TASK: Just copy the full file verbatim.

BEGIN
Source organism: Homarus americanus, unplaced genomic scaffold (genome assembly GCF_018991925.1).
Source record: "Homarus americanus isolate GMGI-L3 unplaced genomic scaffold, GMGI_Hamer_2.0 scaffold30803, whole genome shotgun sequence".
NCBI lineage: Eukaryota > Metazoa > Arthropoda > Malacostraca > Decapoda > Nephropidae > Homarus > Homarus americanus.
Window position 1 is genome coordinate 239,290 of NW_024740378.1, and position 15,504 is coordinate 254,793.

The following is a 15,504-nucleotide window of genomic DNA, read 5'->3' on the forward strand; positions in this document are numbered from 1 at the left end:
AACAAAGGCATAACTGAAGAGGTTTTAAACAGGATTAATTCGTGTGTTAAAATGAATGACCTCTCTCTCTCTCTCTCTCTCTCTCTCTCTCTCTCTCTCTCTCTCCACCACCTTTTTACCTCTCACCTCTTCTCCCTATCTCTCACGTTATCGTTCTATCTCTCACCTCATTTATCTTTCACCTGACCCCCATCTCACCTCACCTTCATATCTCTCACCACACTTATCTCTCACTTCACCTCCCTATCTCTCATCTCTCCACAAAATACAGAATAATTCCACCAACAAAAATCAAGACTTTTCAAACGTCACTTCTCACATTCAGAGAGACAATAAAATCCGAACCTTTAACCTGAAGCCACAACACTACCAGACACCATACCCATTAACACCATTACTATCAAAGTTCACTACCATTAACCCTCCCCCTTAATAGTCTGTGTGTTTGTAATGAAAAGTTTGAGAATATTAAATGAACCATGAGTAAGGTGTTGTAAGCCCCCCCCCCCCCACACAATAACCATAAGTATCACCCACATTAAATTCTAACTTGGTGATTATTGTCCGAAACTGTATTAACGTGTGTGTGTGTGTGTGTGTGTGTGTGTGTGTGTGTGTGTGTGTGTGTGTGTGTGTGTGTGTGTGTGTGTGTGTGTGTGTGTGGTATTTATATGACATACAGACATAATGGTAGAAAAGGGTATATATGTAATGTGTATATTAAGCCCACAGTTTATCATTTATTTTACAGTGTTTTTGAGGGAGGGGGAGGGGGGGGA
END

Source organism: Homarus americanus, unplaced genomic scaffold (genome assembly GCF_018991925.1).
Source record: "Homarus americanus isolate GMGI-L3 unplaced genomic scaffold, GMGI_Hamer_2.0 scaffold30803, whole genome shotgun sequence".
NCBI lineage: Eukaryota > Metazoa > Arthropoda > Malacostraca > Decapoda > Nephropidae > Homarus > Homarus americanus.
Window position 1 is genome coordinate 239,290 of NW_024740378.1, and position 15,504 is coordinate 254,793.

The following is a 15,504-nucleotide window of genomic DNA, read 5'->3' on the forward strand; positions in this document are numbered from 1 at the left end:
AACAAAGGCATAACTGAAGAGGTTTTAAACAGGATTAATTCGTGTGTTAAAATGAATGACCTCTCTCTCTCTCTCTCTCTCTCTCTCTCTCTCTCTCTCTCTCTCCACCACCTTTTTACCTCTCACCTCTTCTCCCTATCTCTCACGTTATCGTTCTATCTCTCACCTCATTTATCTTTCACCTGACCCCCATCTCACCTCACCTTCATATCTCTCACCACACTTATCTCTCACTTCACCTCCCTATCTCTCATCTCTCCACAAAATACAGAATAATTCCACCAACAAAAATCAAGACTTTTCAAACGTCACTTCTCACATTCAGAGAGACAATAAAATCCGAACCTTTAACCTGAAGCCACAACACTACCAGACACCATACCCATTAACACCATTACTATCAAAGTTCACTACCATTAACCCTCCCCCTTAATAGTCTGTGTGTTTGTAATGAAAAGTTTGAGAATATTAAATGAACCATGAGTAAGGTGTTGTAAGCCCCCCCCCCCCCACACAATAACCATAAGTATCACCCACATTAAATTCTAACTTGGTGATTATTGTCCGAAACTGTATTAACGTGTGTGTGTGTGTGTGTGTGTGTGTGTGTGTGTGTGTGTGTGTGTGTGTGTGTGTGTGTGTGTGTGTGTGTGTGTGTGTGTGGTATTTATATGACATACAGACATAATGGTAGAAAAGGGTATATATGTAATGTGTATATTAAGCCCACAGTTTATCATTTATTTTACAGTGTTTTTGAGGGAGGGGGAGGGGGGGGA